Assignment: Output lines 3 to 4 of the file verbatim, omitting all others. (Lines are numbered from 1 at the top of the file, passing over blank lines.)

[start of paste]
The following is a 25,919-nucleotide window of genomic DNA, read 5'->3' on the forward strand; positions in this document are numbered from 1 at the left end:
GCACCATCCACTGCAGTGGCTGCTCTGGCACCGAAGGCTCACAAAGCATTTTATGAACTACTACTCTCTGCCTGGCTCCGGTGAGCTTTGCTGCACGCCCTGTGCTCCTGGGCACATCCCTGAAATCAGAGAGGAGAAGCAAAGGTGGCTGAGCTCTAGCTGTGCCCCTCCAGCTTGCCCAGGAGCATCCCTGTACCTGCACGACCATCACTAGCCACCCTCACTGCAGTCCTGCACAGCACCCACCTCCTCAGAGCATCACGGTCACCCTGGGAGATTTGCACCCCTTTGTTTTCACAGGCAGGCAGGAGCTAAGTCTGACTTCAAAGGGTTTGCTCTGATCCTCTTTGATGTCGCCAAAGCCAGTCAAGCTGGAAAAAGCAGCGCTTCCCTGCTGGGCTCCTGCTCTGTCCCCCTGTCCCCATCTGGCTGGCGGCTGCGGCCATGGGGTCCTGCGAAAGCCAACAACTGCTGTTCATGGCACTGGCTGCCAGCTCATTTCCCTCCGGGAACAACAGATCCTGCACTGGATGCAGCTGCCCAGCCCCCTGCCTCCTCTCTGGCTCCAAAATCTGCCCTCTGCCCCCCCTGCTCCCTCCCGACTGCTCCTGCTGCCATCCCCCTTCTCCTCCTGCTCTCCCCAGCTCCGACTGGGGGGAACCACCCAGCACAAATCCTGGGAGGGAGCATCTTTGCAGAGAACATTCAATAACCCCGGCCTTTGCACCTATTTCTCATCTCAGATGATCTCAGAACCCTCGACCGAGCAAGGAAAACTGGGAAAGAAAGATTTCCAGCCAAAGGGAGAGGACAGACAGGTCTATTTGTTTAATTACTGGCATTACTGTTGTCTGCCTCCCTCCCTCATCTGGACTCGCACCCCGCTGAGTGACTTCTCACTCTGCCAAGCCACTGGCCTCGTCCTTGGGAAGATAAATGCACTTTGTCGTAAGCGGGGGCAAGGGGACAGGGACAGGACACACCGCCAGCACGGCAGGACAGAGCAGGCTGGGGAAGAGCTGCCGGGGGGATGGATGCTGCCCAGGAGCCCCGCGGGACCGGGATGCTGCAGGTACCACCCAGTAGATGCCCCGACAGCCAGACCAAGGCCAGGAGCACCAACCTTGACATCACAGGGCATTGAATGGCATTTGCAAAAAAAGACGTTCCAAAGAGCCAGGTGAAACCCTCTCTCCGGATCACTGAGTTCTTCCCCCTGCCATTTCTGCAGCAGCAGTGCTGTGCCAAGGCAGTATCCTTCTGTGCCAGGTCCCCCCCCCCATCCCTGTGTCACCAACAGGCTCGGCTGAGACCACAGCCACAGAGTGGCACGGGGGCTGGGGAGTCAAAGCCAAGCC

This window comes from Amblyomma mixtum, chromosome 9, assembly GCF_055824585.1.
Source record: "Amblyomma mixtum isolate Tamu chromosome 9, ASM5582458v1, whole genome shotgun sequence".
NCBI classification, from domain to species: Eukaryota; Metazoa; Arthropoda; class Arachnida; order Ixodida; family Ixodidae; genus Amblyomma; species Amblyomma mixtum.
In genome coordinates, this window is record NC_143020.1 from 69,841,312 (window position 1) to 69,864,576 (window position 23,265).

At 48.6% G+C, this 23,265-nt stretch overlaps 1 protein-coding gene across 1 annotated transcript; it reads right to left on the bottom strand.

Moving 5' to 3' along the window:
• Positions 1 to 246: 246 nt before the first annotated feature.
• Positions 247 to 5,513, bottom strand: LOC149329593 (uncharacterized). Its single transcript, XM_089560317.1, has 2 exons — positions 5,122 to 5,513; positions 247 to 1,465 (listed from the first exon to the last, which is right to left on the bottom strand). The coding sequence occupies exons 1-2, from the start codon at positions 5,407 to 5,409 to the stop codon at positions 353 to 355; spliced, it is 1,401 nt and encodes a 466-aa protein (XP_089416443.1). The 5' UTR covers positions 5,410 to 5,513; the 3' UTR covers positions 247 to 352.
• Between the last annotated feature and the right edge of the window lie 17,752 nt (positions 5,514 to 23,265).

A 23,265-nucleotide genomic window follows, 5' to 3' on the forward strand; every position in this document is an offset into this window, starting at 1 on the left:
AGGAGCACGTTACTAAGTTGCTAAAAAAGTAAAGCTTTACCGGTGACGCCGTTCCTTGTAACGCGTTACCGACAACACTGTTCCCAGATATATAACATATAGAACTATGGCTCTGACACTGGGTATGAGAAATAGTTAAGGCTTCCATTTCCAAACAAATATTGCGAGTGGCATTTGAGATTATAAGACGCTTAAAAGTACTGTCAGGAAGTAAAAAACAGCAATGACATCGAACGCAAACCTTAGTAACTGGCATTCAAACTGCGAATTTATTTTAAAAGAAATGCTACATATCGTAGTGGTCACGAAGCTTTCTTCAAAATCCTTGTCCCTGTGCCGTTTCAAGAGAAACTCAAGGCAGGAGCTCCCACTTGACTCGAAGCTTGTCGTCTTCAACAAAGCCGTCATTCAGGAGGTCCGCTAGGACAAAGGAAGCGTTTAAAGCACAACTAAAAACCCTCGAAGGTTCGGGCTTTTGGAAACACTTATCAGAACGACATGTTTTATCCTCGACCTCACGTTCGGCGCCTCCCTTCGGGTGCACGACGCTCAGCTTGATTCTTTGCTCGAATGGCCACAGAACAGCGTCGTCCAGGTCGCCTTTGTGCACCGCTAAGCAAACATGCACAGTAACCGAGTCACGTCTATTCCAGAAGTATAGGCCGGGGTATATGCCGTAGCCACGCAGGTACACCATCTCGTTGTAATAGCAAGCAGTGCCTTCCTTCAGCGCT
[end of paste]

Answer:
This window comes from Amblyomma mixtum, chromosome 9, assembly GCF_055824585.1.
Source record: "Amblyomma mixtum isolate Tamu chromosome 9, ASM5582458v1, whole genome shotgun sequence".